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Interview: Returning To The University of Colloquium

Katherine Stockton and Sean Bennett talk about Colloquium

Back in July we had a wonderful and insightful chat with Katherine Stockton about Colloquium, her play that explores the lives of stuffy Professors, pompous Candidates, and struggling Students, all suffering under the regime of pressuring higher education. Since then the play has had a rather successful run at Camden Fringe (see our four star review here), undergone some rewrites, played a few additional dates and is now on its way back, first to Sewell Barn Theatre, Norwich and then Queen’s Theatre, Hornchruch.

So it seemed a good time to sit down with Katherine once more to ask about the play’s journey since last July. And this time we were joined by producer Sean Bennett to help out.

We originally spoke last July just ahead of Camden Fringe, how did you feel the festival run went?

Katherine: The Camden Fringe was a great step in the writing process for me. Fringe slots usually allow for an hour-long show, which was a great basis for expanding into the 95-minute production we are currently showing. One of the best things about the Camden Fringe is the opportunity for my emerging actors to display their talents – and I have a fantastic cast that deserve that stage time.

Sean: Fringe runs are always an intense process, but the cast and crew really pulled it out of the bag. Moving from theatre to theatre allowed us to explore different staging, different movements, and generally put the play through its paces and learn as we went along.

The result? A range of great performances with some really positive audience and critic reviews, not to mention an OffFest nomination to boot. Of course, there is always room to improve and we will be taking everything we have learnt into our next performances.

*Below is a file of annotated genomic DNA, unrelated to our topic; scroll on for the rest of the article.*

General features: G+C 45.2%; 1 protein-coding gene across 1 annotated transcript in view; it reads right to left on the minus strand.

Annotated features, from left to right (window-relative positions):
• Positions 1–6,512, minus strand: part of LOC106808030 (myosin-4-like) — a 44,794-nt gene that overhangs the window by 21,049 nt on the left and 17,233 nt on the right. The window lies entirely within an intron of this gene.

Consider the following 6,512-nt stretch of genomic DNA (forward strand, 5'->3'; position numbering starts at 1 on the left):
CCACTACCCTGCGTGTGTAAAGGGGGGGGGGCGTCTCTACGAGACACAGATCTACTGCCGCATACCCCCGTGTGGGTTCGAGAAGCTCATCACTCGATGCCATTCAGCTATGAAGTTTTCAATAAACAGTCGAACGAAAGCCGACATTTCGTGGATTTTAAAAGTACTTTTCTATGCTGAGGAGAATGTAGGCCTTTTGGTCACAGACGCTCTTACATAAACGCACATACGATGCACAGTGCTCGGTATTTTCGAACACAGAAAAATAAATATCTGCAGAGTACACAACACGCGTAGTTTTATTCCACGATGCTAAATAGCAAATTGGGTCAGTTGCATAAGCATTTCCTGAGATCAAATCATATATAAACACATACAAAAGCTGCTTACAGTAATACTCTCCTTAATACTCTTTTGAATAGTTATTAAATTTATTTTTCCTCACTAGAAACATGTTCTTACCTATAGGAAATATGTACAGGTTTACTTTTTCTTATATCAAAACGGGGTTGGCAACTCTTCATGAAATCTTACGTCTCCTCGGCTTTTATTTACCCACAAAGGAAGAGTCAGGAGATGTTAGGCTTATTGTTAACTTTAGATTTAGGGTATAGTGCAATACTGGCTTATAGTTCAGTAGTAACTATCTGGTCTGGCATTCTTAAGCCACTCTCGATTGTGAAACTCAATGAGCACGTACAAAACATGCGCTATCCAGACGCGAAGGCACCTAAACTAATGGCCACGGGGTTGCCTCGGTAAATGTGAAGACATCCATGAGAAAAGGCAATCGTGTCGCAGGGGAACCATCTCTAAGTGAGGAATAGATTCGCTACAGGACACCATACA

Given that the play is coming back in 2023, we assume there was plenty of positive reactions then?

Katherine: Our run had great reception from agents, critics, producers and, most importantly, the general audience members. Getting a great review is one thing, but it will always pale in comparison to the sound of an audience enjoying themselves in the moment.

Sean: Productions of this play have been going, in one form or another, for almost five years now, so we have built up a healthy backlog of reviews and reactions. Each time a run ends, we have taken advice and criticism on board, made changes, and gone into another run, each one receiving better reactions than the last.

Our Camden Fringe run was by far our most successful run to-date, with healthy attendance, plenty of reviews, and lots of positive reactions. There are still some changes to be made as we head towards our 2023 shows, but we were overwhelmed by the support and congratulations we received in 2022, so we
are confident that our audience this year will love what we have to offer.

What did you learn from the Camden Fringe run then? And has that led to further changes?

Katherine: Absolutely. We had responses that responded very strongly to the dialogue and intellectual debates, but less so about the overarching structure of the play. This was partly due to the hour slot we had to work with. Since, I have been able to write 35 minutes of new material that addresses this issue. I believe I have been able to construct a well-balanced play that ties up all its ends.